(Except, they don't contain tubes anymore, do they? I can imagine future generations asking, "Why do they call it a tube? It doesn't look anything at all like a tube. It has no tubular qualities about it at all. It's flat." And then Daddy will be able to give answers much like Calvin's Dad would, perhaps along the lines of how early viewing technologies were a lot like one-eyed Viewmasters, and the name just stuck. Or something like that.)
Well, one consequence of viewing less (or no) TV is that our kids haven't seen "8 million murders by the age of 3", or whatever the statistic is these days. Yeah, we watch The Lion, the Witch and the Wardrobe from time to time, but that's the most violent thing our kids have ever seen, and even with that big battle at the end, it's a whole lot tamer than a lot of what's out there these days.
I think this is having an effect on our girls' sense of what constitutes a tragedy.
Case in point: I recently introduced the Pillowfight Fairy to the old chestnut On Top of Spaghetti--that old camp song, set to the tune of On Top of Old Smoky. Now the latter song is tragic in its own way, being a song of lost love and all. But before now, I never caught the tragic undertones--the sheer pathos--in the former.
Mommy and I were discussing these songs in front of the kids. Now, the Pillowfight Fairy loves songs, and loves poems, and fell in love with the words of the first verse.
On top of spaghettiYa gotta admit, that's pretty funny--especially when you're five.
All covered with cheese,
I lost my poor meatball
When somebody sneezed.
So I announced to the Fairy, There's more! And I proceeded to sing the following verses. The meatball duly fell off the table, rolled out the door, and then:
It rolled in the gardenAt which point, my brain forgot the rest of the words, and the song stopped.
And under a bush,
And then my poor meatball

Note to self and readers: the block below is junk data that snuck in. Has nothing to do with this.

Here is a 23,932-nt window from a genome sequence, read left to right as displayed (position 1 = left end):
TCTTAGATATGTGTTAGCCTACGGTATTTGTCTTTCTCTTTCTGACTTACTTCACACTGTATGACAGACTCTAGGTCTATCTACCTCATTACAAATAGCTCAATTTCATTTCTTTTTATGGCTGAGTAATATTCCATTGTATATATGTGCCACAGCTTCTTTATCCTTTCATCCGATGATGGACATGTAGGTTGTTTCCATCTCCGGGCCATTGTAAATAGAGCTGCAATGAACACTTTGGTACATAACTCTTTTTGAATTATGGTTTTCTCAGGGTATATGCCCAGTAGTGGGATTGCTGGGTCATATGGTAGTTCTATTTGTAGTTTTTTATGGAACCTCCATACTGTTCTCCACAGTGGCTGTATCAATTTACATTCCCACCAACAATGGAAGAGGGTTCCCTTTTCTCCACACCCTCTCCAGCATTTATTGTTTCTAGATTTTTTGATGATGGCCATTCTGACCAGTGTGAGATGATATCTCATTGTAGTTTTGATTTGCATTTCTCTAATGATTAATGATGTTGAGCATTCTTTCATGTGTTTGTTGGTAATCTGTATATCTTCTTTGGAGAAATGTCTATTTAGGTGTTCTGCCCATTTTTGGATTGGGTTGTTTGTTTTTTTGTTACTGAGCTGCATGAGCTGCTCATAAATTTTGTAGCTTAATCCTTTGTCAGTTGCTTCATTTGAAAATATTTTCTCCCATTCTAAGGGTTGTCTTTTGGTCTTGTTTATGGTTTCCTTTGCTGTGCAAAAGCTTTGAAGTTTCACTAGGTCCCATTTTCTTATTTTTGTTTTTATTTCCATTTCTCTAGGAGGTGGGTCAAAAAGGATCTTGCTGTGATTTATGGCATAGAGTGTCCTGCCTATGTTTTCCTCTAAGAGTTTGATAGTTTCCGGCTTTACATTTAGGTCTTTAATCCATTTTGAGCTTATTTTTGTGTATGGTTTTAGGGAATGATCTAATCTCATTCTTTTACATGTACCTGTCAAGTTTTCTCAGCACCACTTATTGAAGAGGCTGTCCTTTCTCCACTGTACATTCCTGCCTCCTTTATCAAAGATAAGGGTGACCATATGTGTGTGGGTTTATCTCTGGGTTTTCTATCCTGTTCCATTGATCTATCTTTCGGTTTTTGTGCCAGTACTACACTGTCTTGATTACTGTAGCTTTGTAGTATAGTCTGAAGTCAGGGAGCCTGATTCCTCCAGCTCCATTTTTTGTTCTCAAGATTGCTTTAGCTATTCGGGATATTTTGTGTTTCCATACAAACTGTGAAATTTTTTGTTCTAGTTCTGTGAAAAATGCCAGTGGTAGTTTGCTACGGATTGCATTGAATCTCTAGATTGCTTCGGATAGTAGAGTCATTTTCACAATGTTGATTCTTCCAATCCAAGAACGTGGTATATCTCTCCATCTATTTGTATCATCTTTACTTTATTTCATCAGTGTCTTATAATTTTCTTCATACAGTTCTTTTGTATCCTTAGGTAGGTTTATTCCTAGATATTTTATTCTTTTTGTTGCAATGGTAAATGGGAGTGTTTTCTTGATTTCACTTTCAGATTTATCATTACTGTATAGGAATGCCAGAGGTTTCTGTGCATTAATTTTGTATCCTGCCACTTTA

Was nothing but mush.
The Pillowfight Fairy looked up at me wide-eyed, horror-struck. Her lower lip began to give a little quiver.
What hath I wrought? I figured, I'd better come up with the rest of the words fast, before my little darling was scarred for life. I mean, we're going to have to introduce her to the Little Match Girl eventually; but I'd hate for her to have such a traumatic introduction to the genre of tragedy now, like this--by inducing her into mourning over a Lost Meatball, of all things.
So I made it up as I went. I knew it had something to do about the mush growing into a tree, and the tree sprouting new meatballs. So on the spot, I made up yet another variant of this song that will be sung around campgrounds for generations to come.
(You know, how one person says, "Let's sing that one!" and everyone says, "Yay!" and then everyone starts, and everyone realizes that they all learned it differently, and there are different words, and different numbers of verses, and everyone thinks that everyone else learned it wrong? Well, now you know how this kind of thing gets started. It comes from forgetful Daddies trying to prevent emotional devastation on the part of their precious little daughters.)
Well, the Fairy loved the new ending--it was a lot happier and more satisfying than leaving the poor meatball as nothing but mush, under some God-forsaken bush in some dark and forsaken corner of the garden. Much happier now, she started singing the version that I had taught her, over and over again. So I figured I'd better get her the real lyrics. When I got some time, I went over to the Great Authority and googled them up. The Fairy read them off the screen, singing them, over and over and over.... It's now her favorite song.
Again I ask: What hath I wrought?
Hm... eventually, the Fairy is going to start reading some sad stories. Sometimes I'm glad I'm not the one doing most of the teaching work. :-/